Knowing The Enemy 2014--Kentucky
Record: 5-1, 2-1 in SEC
by Bryan Follins
The Kentucky Wildcats visit Tiger Stadium this Saturday as an improved football team. The Wildcats started the season returning 15 starters, seven on offense and eight on defense. Their only loss of the season was in three overtimes at Florida. The Tigers have played Kentucky five times since 2001, winning four games. The Purple and Gold have been very successful against the Wildcats since the turn of the century. In football, LSU has an overall 39-16-1 record against the team from the Bluegrass state. However, anyone familiar with the football history of these two schools, knows the games can get very competitive and extremely physical. The average margin of victory for the Purple and Gold over the entire series is eight points.
On offense, Kentucky sophomore quarterback Patrick Towles has thrown for 1541 yards this season. He has passed for eight touchdowns and been intercepted four times, and has a 62.5 completion percentage for the season. He passes for an average of 259 yards per game against league opponents.
Kentucky has four returning starters on the offensive line, which may explain why they are a good offensive team. They are senior left tackle Darrian Miller, junior left guard Zach West, sophomore center John Toth, and junior right tackle Jordan Swindle.
The Wildcats have four runners averaging more than five yards per carry. Freshman Stanley Williams averages 8.8 yards per run, junior Braylon Heard 7.4 yards per carry, sophomore JoJo Kemp 5.3 yards per carry, and freshman Mikel Horton 5.2 yards per rush. Williams is also a dangerous receiver, averaging 15 yards per reception, and a treacherous all-purpose player. He has 180 yards in kickoff returns for the season.
Kentucky has nine receivers averaging in double figure per catch. Four of the better ones are sophomore Ryan Timmons, 27 receptions, 315 yards and two touchdowns on the season, averaging 11.7 yards per catch. There is senior Demarco Robinson, 17 receptions, 254 yards, averaging 14.9 yards per catch. Javess Blue, a senior has 12 catches for 225 yards and two touchdowns, averaging 18.8 yards per grab. Freshman Garrett Johnson has 13 receptions for 210 yards, averaging 16.2 yards per catch and two touchdowns.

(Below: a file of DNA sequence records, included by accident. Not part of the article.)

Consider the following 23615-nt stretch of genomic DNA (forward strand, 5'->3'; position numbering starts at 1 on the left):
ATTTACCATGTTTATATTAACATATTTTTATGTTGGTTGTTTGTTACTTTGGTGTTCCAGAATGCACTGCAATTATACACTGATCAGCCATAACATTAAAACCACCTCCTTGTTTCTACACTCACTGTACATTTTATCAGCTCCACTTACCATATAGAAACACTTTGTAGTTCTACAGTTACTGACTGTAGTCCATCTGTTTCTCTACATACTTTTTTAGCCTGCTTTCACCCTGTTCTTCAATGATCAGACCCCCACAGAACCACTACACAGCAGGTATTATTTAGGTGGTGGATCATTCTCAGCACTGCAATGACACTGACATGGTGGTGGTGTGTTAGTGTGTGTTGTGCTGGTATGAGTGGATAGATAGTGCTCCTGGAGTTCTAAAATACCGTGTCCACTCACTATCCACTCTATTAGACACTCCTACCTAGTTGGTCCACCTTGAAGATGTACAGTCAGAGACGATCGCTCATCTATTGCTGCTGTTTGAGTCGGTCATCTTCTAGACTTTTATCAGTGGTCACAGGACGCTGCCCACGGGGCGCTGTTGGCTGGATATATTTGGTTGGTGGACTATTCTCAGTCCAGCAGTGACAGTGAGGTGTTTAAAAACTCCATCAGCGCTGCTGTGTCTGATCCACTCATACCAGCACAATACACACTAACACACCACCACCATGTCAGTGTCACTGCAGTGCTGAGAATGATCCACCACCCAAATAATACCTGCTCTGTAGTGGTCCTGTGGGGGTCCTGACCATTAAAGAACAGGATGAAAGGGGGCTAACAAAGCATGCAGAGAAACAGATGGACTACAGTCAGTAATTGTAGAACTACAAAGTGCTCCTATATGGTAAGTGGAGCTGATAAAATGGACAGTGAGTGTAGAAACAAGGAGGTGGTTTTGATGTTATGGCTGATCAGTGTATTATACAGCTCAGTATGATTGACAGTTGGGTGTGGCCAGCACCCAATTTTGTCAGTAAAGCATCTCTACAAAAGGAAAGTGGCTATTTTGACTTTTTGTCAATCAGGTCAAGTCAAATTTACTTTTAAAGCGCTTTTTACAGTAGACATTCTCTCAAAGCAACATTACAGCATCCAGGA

Like most SEC schools this year, Kentucky is not lacking in offense.
On defense, Kentucky has been vulnerable to the run. In the loss to Florida, the Wildcats gave up 237 yards on the ground, allowing 4.7 yards per rush. In the win against South Carolina, Kentucky surrendered 282 yards on the ground, yielding an average of 5.9 yards per run. They coughed up a 500 yards in total offense against South Carolina. In the Florida game they allowed 532 yards of total offense.
The Wildcats have some good players on defense. Junior safety A.J. Stamps is among the league leaders in interceptions with three. Senior safety Ashley Lowery has two interceptions. Junior linebacker Josh Forrest, a former wide receiver, leads the team in tackles with 46, 26 unassisted.
Junior linebacker Khalid Henderson is second on the team in tackles with 35, 16 solos. Senior defensive end Alvin Dupree leads the team in sacks with three. He also has an interception. Senior defensive end Za’Darius Smith has 2.5 tackles for losses, tfls, with 1.5 sacks.
The plot for this encounter is different than recent LSU-Kentucky contests. The Wildcats come to Tiger Stadium near the top of the SEC East race. A loss would not end their chances to win the East, but they are not coming to Tiger Town with losing on their minds.
The Purple and Gold are still mathematically alive in the SEC West race, but a lot of crazy things must happen for them to win the West. Their chances to win the division are slim to none, and slim is standing on a banana peel.
It is like role reversal.
Nevertheless, the season is still here. The Tigers can still work to improve their game. A win against Kentucky would clinch a non-losing regular season. A sixth win may also make the Tigers bowl eligible, depending on the status of Sam Houston State, an FCS opponent from earlier in the season. This is what the NCAA has to say about the matter:
“The NCAA allows one victory per season over a Division I FCS (formerly I-AA) team to count toward an FBS team's bowl eligibility, so long as the FCS team has supplied financial aid for football averaging out to at least 56.7 full scholarships (90% of the limit of 63 allowed to FCS schools) over "a rolling two-year period" that can include the current season.”
This is a conference game. The Tigers need to be ready to play.
What is the name of the Kentucky mascot?